THE government has committed to privatising 16 state-owned entities (SOEs) under the current IMF programme. This is a continuation of PML-N’s economic policy of de-regulation, liberalisation and privatisation embarked upon since the early 1990s, under which a total of 167 entities have been sold off since 1990. In addition, billions of rupees have since been raised by different governments by dis-investment of shares through capital market offerings in a number of public-sector enterprises, with the largest transactions being those of OGDCL and HBL.
The resumption of the privatisation process after a hiatus of several years, largely due to the setback inflicted by the Supreme Court’s intervention in case of the sell-off of Steel Mills in 2007, followed by the lack of interest (on ideological grounds) by the PPP government to pursue this path, has generated a degree of pushback and debate regarding the merits of the policy and process.
This pushback is most evident in the case of the government’s preparation for selling off the national airline, PIA. The airline’s status has been changed via a presidential ordinance, in the backdrop of a firm commitment to the IMF to privatise PIA by end-June 2016. PIA, like most of the entities on the sell-off list, has been run poorly over the past few years, and has accumulated losses of Rs200 billion on its balance sheet. In sum, the entire public sector suffers a cumulative financial loss of around 2pc of GDP annually (or around Rs500bn), mainly on account of losses incurred by the state-operated power sector, Steel Mills, Railways and PIA. In fact, these are the ‘visible’ losses inflicted by the public sector. More transparent management practices, and forensic accounting, will in all likelihood reveal a much larger scale of losses. Accounting for hidden subsidies, and props such as overpricing and the stifling of competition, will capture the true cost of an inefficient and corrupt public sector.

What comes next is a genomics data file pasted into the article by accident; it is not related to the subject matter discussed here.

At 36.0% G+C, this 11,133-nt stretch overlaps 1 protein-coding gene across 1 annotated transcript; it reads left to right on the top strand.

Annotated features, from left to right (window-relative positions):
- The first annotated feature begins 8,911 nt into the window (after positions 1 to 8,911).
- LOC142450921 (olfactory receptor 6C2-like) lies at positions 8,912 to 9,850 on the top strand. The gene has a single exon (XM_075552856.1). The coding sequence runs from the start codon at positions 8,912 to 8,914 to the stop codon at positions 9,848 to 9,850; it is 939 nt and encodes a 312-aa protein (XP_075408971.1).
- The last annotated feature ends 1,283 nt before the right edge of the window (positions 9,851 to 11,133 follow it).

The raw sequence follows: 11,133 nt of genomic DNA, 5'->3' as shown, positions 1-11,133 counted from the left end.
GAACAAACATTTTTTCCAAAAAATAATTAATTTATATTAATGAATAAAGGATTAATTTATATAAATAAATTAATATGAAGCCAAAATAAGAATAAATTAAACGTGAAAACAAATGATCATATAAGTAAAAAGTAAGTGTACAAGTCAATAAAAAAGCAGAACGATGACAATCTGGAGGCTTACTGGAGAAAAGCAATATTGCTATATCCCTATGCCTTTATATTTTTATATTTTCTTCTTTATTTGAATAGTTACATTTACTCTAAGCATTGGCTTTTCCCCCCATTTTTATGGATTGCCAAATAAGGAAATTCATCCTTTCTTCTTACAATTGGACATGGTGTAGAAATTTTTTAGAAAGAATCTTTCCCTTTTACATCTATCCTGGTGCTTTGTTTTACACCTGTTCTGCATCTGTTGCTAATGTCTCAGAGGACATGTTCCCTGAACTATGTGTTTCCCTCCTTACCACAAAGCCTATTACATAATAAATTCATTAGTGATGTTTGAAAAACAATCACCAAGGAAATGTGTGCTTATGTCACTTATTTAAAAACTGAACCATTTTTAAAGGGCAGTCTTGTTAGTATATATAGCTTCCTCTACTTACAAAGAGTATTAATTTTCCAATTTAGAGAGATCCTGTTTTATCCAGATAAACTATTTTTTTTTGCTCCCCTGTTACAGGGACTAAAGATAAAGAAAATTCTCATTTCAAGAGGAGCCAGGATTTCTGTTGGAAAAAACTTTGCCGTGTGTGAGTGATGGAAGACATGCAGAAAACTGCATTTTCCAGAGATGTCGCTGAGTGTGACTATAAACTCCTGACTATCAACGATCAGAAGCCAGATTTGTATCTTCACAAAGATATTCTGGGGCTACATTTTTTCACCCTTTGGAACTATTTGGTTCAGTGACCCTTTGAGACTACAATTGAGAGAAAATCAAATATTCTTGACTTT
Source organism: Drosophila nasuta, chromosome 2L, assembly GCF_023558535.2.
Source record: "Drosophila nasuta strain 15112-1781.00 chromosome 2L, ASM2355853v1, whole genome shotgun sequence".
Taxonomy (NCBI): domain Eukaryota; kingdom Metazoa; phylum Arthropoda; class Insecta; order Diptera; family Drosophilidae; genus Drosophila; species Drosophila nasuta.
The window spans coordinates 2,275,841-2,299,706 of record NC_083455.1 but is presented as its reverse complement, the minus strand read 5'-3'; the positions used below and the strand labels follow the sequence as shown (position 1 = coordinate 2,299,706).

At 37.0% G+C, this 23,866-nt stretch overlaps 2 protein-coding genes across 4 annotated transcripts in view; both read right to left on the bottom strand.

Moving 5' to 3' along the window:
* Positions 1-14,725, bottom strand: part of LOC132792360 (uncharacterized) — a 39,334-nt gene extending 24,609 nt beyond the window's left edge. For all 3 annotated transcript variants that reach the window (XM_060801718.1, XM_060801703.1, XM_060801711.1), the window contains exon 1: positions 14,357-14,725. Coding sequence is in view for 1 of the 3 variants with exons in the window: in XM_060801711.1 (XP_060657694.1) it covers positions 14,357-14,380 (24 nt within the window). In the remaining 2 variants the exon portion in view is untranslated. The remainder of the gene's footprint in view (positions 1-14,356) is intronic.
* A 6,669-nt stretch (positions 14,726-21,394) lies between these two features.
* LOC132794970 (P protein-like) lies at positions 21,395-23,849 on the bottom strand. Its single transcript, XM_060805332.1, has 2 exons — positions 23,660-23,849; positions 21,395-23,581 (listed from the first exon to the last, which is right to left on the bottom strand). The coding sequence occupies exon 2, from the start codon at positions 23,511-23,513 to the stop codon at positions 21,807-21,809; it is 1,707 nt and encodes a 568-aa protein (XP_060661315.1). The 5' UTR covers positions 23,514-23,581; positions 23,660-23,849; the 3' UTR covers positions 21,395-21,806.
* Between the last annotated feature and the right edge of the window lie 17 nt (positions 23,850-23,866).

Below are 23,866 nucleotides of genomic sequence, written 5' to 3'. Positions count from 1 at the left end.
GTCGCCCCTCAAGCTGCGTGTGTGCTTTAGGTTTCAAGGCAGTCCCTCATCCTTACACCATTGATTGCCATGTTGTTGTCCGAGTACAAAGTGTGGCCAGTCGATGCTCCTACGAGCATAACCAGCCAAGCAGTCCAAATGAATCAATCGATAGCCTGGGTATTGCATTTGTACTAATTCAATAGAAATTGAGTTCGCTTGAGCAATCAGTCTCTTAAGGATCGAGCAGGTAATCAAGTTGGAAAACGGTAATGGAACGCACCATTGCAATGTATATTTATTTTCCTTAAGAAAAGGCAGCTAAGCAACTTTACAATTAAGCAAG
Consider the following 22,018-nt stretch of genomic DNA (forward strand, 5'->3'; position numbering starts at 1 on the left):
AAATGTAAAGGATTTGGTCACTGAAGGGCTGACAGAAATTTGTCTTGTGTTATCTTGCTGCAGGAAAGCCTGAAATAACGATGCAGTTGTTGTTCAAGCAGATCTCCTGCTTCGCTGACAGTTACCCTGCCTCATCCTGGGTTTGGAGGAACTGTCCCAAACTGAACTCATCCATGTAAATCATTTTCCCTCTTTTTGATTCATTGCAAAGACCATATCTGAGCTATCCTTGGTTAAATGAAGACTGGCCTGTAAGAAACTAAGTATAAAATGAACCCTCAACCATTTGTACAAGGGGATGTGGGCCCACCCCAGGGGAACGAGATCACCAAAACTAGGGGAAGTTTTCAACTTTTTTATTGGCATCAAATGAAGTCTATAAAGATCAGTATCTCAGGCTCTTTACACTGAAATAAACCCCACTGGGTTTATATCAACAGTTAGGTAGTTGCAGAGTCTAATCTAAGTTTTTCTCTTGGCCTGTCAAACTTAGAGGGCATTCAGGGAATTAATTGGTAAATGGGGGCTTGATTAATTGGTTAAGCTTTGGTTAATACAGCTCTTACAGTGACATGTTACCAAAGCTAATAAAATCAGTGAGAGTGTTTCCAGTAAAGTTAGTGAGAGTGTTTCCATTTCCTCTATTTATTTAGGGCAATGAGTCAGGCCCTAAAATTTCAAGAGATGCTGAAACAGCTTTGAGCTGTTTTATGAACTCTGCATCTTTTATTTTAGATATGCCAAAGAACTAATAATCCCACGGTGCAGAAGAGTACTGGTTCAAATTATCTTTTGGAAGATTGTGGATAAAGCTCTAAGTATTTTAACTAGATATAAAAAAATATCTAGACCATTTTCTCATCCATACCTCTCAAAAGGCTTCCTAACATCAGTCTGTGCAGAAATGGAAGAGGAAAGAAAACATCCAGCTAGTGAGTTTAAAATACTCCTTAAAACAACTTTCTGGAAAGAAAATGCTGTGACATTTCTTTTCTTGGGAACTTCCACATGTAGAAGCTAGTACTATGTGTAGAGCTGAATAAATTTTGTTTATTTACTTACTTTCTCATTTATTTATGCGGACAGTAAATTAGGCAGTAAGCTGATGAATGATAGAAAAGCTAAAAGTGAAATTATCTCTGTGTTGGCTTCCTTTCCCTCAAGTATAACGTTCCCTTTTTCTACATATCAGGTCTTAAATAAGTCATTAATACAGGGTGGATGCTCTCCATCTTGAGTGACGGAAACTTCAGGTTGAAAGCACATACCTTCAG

Privatisation is a complex process with merits and demerits.
In the case of PIA, while a complex interplay of factors is thought to be behind its ‘“failure’, including this government’s open-skies policy and installation of cronies with open conflicts of interest, the overstaffing of the airline by successive governments as an employment policy tool has also played a major role. The appointment of conflicted management, politicisation, overstaffing, weak internal financial and operational controls, lack of accountability, the inability to hire (or reward) competent employees and fire corrupt or inefficient ones, combined with a general lack of oversight, are common themes across all SOEs. Perhaps the most pernicious source of inefficiency is the one emanating from the ‘soft budget constraint’ — ie the unlimited recourse to the public budget by loss-making SOEs on account of the fact that bankruptcy is not a credible threat to their management, unlike for private-sector firms.